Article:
The evolutionary origin of sentience is a foundational problem in biology. A noticeable trend stemming from animal research is towards widening sentience ascription (as shown by the protection granted to some invertebrate species in some legislative frameworks). This interpretive change is rooted in the Darwinian theory of common descent. However, evolutionism by itself is silent on the question of the origin and phylogenetic distribution of sentience. The question I aim to explore is: does contemporary biological research provide good reasons to cut phylogeny sharply between sentient and non-sentient organisms? My analysis shall focus on two kinds of biological evidence, phylogenetic and behavioural.
In the first part of the talk I consider phylogenetic evidence. The fundamental problem of comparative phylogenetics is that the evidence uncovered might be merely analogical. The phylogenetic evidence can be considered as such only if, first, the presence in a reference organism of a particular phenotype is unproblematically associated with sentience and, secondly, if the target organism of a different lineage has a structurally homologous or functionally analogous trait. The former condition depends on the putative association of the reference trait with sentience (problematic because evolution might have produced different molecular, morphological, physiological and cognitive substrates for sentience). The second depends on the homology and analogy criteria used. Evidence of structural homology or functional analogy might thus be biased, affecting the way in which phylogenetic evidence is deployed to support sentience ascription.
In the second part of the talk I turn to consider behavioural evidence. From what I understand, behavioural analysis is generally couched in terms of ascertaining whether the organism exhibits significant degrees of behavioural flexibility, a notion frequently contrasted with automaticity or purely mechanical behaviour. However, the vernacular notion of automaticity is imprecise, potentially biasing the interpretation of the behavioural evidence supporting sentience ascription. In order to make the notion of flexibility more precise, I shall also make reference to the foundational literature in molecular bacteriology started in the 50s, which showed that bacterial responses exhibit various degree of behavioural flexibility. However, rather than being considered as an indicator of sentience, this behavioural flexibility was explained away; basically, organismal “decision-making” is accountable in terms of biochemistry: put crudely, it is proteins that determine bacterial decisions.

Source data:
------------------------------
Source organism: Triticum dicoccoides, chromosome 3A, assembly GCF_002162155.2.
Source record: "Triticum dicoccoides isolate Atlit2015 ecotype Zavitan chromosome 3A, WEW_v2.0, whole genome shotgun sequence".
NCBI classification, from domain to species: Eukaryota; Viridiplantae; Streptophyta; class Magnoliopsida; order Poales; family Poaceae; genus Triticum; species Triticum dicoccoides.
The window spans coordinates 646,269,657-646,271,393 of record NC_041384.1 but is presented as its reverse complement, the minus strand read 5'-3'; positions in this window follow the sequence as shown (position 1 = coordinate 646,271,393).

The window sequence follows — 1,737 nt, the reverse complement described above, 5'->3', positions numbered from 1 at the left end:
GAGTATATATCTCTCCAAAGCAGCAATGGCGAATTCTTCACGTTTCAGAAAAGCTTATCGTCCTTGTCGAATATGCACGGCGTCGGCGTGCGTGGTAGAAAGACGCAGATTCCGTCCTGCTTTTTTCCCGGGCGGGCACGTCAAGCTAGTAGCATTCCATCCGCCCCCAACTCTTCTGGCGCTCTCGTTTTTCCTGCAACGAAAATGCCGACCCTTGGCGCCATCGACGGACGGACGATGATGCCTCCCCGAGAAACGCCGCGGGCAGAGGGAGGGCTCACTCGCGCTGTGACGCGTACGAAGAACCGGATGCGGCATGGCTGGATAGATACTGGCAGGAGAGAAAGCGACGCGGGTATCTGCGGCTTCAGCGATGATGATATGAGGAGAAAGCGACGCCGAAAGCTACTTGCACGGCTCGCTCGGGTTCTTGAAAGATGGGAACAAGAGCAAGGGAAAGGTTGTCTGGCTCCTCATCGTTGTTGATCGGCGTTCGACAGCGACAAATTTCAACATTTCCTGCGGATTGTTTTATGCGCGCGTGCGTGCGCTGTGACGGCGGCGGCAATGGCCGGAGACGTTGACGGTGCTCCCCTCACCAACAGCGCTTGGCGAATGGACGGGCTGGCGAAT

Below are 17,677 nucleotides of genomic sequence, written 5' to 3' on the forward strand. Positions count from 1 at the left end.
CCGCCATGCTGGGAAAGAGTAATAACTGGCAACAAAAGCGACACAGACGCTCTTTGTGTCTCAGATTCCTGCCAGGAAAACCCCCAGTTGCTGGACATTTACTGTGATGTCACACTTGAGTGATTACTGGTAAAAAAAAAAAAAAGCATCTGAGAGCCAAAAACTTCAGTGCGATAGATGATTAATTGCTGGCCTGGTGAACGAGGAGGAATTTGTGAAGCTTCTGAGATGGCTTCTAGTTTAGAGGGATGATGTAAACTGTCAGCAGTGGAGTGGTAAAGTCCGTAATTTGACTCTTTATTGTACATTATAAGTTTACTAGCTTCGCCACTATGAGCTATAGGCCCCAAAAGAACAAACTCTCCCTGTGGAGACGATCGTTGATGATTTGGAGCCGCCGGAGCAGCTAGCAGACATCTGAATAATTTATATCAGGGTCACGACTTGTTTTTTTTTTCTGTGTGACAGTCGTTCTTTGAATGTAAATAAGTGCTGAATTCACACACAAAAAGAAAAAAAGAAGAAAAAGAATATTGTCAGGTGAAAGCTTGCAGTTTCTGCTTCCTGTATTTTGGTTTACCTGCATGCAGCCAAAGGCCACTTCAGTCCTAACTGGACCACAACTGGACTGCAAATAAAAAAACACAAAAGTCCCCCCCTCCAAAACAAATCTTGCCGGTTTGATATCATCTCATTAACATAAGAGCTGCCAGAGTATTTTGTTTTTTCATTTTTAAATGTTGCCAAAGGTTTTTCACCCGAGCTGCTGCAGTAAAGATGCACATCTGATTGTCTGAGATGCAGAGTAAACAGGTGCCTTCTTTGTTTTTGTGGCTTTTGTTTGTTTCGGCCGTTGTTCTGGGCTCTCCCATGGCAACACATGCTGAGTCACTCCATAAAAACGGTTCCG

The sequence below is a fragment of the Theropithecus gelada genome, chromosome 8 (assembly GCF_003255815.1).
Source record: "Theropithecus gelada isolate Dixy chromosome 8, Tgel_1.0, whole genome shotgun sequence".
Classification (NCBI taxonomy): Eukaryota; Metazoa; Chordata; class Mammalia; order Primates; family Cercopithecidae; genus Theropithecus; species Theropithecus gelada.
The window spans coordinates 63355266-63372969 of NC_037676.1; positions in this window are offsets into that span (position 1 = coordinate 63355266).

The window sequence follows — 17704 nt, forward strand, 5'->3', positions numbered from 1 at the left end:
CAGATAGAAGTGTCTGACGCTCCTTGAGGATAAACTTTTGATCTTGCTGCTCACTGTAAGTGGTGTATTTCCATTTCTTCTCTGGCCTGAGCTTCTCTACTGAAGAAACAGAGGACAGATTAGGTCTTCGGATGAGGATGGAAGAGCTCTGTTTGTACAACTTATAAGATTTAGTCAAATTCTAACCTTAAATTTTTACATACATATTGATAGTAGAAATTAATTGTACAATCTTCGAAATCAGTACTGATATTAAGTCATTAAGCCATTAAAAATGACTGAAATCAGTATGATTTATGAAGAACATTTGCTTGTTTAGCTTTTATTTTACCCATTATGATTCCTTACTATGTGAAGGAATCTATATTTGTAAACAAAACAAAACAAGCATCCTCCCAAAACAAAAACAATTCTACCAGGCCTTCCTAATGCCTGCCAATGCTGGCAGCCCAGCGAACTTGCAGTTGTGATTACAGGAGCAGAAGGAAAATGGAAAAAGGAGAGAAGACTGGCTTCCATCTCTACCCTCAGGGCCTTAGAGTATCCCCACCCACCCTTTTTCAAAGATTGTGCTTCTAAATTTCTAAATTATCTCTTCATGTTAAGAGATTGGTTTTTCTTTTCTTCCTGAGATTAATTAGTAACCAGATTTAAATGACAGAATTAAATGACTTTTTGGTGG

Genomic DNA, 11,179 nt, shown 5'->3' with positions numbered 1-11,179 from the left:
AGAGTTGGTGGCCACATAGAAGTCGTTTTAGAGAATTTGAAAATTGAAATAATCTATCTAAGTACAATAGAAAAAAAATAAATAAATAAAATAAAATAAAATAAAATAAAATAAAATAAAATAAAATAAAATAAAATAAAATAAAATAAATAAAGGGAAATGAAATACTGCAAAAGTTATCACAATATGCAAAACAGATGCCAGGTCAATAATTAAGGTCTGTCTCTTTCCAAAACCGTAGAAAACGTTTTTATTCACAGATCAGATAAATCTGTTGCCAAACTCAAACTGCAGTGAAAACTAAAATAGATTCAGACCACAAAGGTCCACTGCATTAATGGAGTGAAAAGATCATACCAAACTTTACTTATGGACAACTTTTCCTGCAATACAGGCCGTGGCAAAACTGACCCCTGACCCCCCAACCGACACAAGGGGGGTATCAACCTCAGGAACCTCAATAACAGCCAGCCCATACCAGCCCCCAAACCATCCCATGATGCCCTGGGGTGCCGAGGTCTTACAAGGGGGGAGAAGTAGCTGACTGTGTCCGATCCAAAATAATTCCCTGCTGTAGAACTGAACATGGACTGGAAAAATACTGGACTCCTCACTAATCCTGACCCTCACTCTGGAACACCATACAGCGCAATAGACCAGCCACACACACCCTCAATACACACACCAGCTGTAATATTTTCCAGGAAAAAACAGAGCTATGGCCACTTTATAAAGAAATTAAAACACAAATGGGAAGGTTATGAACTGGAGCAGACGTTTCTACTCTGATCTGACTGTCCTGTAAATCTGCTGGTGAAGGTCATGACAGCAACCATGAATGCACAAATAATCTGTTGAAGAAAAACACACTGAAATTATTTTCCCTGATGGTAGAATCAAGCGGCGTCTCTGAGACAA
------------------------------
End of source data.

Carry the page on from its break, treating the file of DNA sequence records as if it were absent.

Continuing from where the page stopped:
One general extrapolation based on a cursory look of the huge sentience research literature – encompassing animal and plant biology as well as bacteriology – is that, while animal researchers often postulate sentience, this interpretation is often resisted when applied to organisms of other natural kingdoms and domains. This epistemological asymmetry requires careful philosophical analysis, as it seems to be founded on applying two different explanatory models for reasons that I’m so far unable to fully grasp. The talks will make reference to several hypotheses concerning the phylogenetic distribution of sentience.